Glide rack insert 30 is preferably cut by a die mold from a roll or sheet of an extruded sheet of high density polyethylene (HDPE). HDPE has the advantages of being lightweight, having a low moisture absorption, high tensile strength, excellent impact resistance, and it is non-toxic and non-staining. The glide characteristics of the HDPE are an improvement over conventional glide rack plastics since the extruded sheet of HDPE does not contain a directional grain as found in conventional injection molded or poured glide racks. The preferred HDPE is available from Primex located in Richmond, Ind., and has the following physical properties: melt index of 0.3-0.8 g/10 min; density of 0.955 g/cm3 ; tensile strength at yield of 4600 psi; tensile elongation at yield of 900%; IZOD Impact Notches at 73° F. of 3 ft-lb/in; hardness of 69 Shore D; heat deflection temperature at 264 psi of 110-130; and water absorption of a 1/8" thick specimen at twenty-four hours of 0%. The preferred HDPE is a highly abradable plastic and thus the beverage containers sliding along the insert 30 quickly form a natural path or groove in the insert and thereby further increase the glide performance of the insert. Other high density polyethylenes and other plastic materials could of course be used with varying degrees acceptability. The preferred HDPE has been found to provide the most cost efficient glide rack insert having the most satisfactory glide performance characteristics.
Referring also to FIG. 4, glide rack insert 30 includes a roughened upper surface 40 upon which the beverage containers are disposed. The roughened upper surface may be formed by using a textured pattern or by sanding, as described in further detail below. The preferred textured pattern is referred to as "haircell" in the industry, but is only one of a large number of possible textures that may be imprinted on the extruded sheet or roll stock of plastic material. The haircell pattern itself may be enlarged, reduced, disposed transversely across the insert or disposed longitudinally thereon. Although the haircell pattern of texture has generally been used before within the plastics industry for aesthetic purposes on the finished product, as have many other textured patterns, the present invention utilizes the roughened texture surface to reduce the friction between the beverage containers and the glide rack insert and thereby increase the glide characteristics of insert 30. The textured pattern may be applied to the high density polyethylene during the extruding process such that rolls of textured material are produced. Alternatively, the texture pattern may be imprinted onto sheets of the high density polyethylene prior to inserts 30 being cut therefrom.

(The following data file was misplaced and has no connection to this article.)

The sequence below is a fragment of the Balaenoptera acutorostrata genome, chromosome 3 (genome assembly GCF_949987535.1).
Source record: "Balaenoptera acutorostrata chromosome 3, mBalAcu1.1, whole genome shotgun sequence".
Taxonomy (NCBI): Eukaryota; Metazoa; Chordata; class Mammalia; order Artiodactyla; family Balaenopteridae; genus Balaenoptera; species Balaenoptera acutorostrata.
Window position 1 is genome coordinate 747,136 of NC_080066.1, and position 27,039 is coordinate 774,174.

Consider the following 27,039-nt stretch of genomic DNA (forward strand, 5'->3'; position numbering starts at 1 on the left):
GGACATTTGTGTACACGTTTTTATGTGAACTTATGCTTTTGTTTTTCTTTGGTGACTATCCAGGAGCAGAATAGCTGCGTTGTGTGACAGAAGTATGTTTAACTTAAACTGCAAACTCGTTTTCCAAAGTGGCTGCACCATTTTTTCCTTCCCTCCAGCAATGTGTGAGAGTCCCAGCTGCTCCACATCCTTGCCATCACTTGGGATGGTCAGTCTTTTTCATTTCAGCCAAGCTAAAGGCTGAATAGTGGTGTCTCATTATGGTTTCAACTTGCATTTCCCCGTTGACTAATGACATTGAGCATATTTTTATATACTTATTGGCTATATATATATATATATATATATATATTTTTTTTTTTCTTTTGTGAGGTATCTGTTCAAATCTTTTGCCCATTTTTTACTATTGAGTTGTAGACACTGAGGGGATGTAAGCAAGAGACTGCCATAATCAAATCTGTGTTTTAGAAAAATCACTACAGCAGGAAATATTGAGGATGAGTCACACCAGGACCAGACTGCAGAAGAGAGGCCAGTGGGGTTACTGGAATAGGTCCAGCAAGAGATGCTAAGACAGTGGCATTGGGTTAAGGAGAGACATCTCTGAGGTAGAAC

The present invention can thus refurbish a worn glide rack after the initial silicone coating has worn away from the bottom surface 20 and the desired gliding motion of the beverages containers has decreased. A glide rack insert 30 is selected with the correct width corresponding to each row of the worn glide rack. Insert 30 is secured within the row between adjacent runners and the beverage containers are then loaded into the row on top of insert 30. The sliding of the beverage containers along the row forms a natural groove or abraded path within the textured upper surface 40 of the insert. Thus, the more insert 30 is used, the better the gliding that is achieved. That is, as more and more beverage containers slide down the glide rack row and dust and grit become present on the insert during use, the more defined the natural abraded path is going to become. Therefore, the more defined the path becomes, the more the glide characteristics of the insert 30 will increase.
From the foregoing detailed description, it will be evident that there are a number of changes, adaptations and modifications of the present invention which come within the province of those persons having ordinary skill in the art to which the aforementioned invention pertains. For example, the present glide racks can be adapted to handle bottles, cans, jugs or other types of articles of different sizes, widths, numbers or materials other than those set forth herein. However, it is intended that all such variations not departing from the spirit of the invention be considered as within the scope thereof as limited solely by the appended claims.
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|U.S. Classification||211/59.2, 211/74, 211/183|
|International Classification||A47F7/28, A47F3/04, A47F1/12|
|Cooperative Classification||A47F7/28, A47F3/0486, A47F1/12|
|European Classification||A47F3/04D1, A47F1/12, A47F7/28|
|Mar 28, 1997||AS||Assignment|
Owner name: REHRIG PACIFIC COMPANY, INC., CALIFORNIA
Free format text: ASSIGNMENT OF ASSIGNORS INTEREST;ASSIGNOR:CARSON, STEVEN P.;REEL/FRAME:008487/0767
Effective date: 19970321
|Nov 2, 1999||CC||Certificate of correction|
|Jul 3, 2002||FPAY||Fee payment|
Year of fee payment: 4
|Jun 13, 2006||FPAY||Fee payment|
Year of fee payment: 8
|Sep 13, 2010||REMI||Maintenance fee reminder mailed|
|Feb 9, 2011||LAPS||Lapse for failure to pay maintenance fees|
|Mar 29, 2011||FP||Expired due to failure to pay maintenance fee|
Effective date: 20110209